Employees being sent quarantine letters on the last days of their quarantine period is causing employers to rely solely on the honesty of said workers, according to the Malta Chamber of SMEs.

Earlier this week, it was reported that a number of people in isolation because of COVID-19 are yet to receive their quarantine letters despite testing positive for the virus or being in close contact with an infected patient several days before.

At the time of writing, there were 14,962 active cases in Malta. Given that close contacts of these people must also quarantine, the situation for employers is truly unprecedented.

“Unfortunately, the system has failed us a little bit with regard to the quarantine notices. Leaving it up to the individual will totally not work out,” SME Chamber CEO Abigial Agius Mamo told BusinessNow.mt, speculating that the system is overwhelmed and could not keep up.

“When it comes to the public sector, it seems that when it gets overwhelmed they start shifting responsibility and cutting corners, while the private sector battles the current quarantine situation. But we still find a way to operate and remain open while giving a good service,” she said.

Ms Agius Mamo said that the way the system was currently working was open to abuse by those who wanted to skive off work.

“Our position from a business perspective is that if an employee doesn’t show proof that they’ve been told to quarantine, then they can’t just decide to quarantine by themselves. There needs to be a notification,” she said.

“And even if a worker is honest and has good intentions, the quarantine system is just too complicated. We receive a lot of queries regarding the situation with household contacts. How can an employer ascertain that the employee has made the right decision? It’s a real headache.”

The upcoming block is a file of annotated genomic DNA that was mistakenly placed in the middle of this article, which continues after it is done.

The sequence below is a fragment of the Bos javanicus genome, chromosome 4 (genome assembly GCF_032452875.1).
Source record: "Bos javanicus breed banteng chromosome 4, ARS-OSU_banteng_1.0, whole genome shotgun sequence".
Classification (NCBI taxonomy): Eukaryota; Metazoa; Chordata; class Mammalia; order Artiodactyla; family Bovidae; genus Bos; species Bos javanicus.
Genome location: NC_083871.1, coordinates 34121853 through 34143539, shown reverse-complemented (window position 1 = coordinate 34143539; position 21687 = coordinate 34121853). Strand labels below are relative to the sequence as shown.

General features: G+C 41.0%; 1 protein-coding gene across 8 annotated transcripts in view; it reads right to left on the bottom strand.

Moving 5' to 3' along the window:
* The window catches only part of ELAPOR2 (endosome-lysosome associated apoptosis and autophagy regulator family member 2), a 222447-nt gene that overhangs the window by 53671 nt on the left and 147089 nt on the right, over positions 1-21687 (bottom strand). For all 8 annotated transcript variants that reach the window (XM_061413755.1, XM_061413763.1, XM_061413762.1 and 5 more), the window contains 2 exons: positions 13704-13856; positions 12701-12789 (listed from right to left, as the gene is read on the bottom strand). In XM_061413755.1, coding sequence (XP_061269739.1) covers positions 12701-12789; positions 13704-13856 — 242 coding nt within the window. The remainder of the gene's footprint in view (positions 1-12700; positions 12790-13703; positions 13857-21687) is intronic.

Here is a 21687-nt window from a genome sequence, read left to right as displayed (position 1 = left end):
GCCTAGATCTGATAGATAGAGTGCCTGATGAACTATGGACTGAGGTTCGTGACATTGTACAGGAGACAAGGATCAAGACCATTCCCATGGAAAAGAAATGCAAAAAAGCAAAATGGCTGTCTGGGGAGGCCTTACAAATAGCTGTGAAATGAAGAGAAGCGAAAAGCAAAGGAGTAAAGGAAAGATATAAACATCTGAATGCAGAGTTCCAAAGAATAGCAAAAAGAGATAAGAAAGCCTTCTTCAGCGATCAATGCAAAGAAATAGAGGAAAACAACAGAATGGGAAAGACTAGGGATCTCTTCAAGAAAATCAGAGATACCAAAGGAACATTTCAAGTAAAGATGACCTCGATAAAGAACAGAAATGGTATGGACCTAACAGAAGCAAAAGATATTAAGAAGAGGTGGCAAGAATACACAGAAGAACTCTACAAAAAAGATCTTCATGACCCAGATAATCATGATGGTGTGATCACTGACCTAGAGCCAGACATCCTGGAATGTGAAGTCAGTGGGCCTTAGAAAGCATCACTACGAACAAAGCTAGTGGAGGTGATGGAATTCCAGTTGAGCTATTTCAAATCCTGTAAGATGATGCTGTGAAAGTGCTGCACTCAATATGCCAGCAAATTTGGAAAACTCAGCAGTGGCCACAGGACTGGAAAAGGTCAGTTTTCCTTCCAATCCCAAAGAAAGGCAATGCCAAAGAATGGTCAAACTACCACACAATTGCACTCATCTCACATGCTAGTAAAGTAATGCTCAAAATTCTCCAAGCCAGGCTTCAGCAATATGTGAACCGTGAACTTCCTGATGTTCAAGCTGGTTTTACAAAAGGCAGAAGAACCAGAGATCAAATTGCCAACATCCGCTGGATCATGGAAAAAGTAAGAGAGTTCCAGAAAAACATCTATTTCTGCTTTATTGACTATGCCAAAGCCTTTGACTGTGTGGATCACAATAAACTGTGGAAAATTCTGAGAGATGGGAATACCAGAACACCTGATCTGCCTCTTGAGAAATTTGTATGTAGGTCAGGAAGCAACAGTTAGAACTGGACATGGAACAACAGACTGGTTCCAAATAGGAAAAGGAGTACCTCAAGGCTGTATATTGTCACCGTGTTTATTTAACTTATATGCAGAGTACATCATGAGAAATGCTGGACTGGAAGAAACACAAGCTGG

Currently, health authority guidelines state that those who test positive with COVID-19 and contacts living in the same household are obliged to self-isolate for a full 10 days. Persons living in the same household as a COVID-positive person are only eligible for a reduced quarantine period of 10 days if both they and the COVID-positive person are fully vaccinated, booster shot included.

“If the authorities cannot keep up, they need to review the system so it becomes implementable.”

The Chamber is proposing that the quarantine system be determined by the condition of a specific individual, and not the people they’ve come into contact with.

In recent weeks, there have been increased calls for self-testing kits to be allowed, in the hope they would allow people to get a quicker result.

On this issue, Ms Agius Mamo said she understood why businesses were making such a call, as they were desperate to solve the quarantine crisis. Ultimately, however, this decision should be left in the hands of the health authorities.

This stance was echoed by Malta Employers Association President Joanne Bondin.

“If they are accurate and assist the country to get over this wave then the access to them can be facilitated. Early detection prevents the spread of the virus and disruption of our daily lives. However we need to make sure that these tests are reliable,” she said.

The Malta Chamber said it was still in the process of formulating its stance on the issue.

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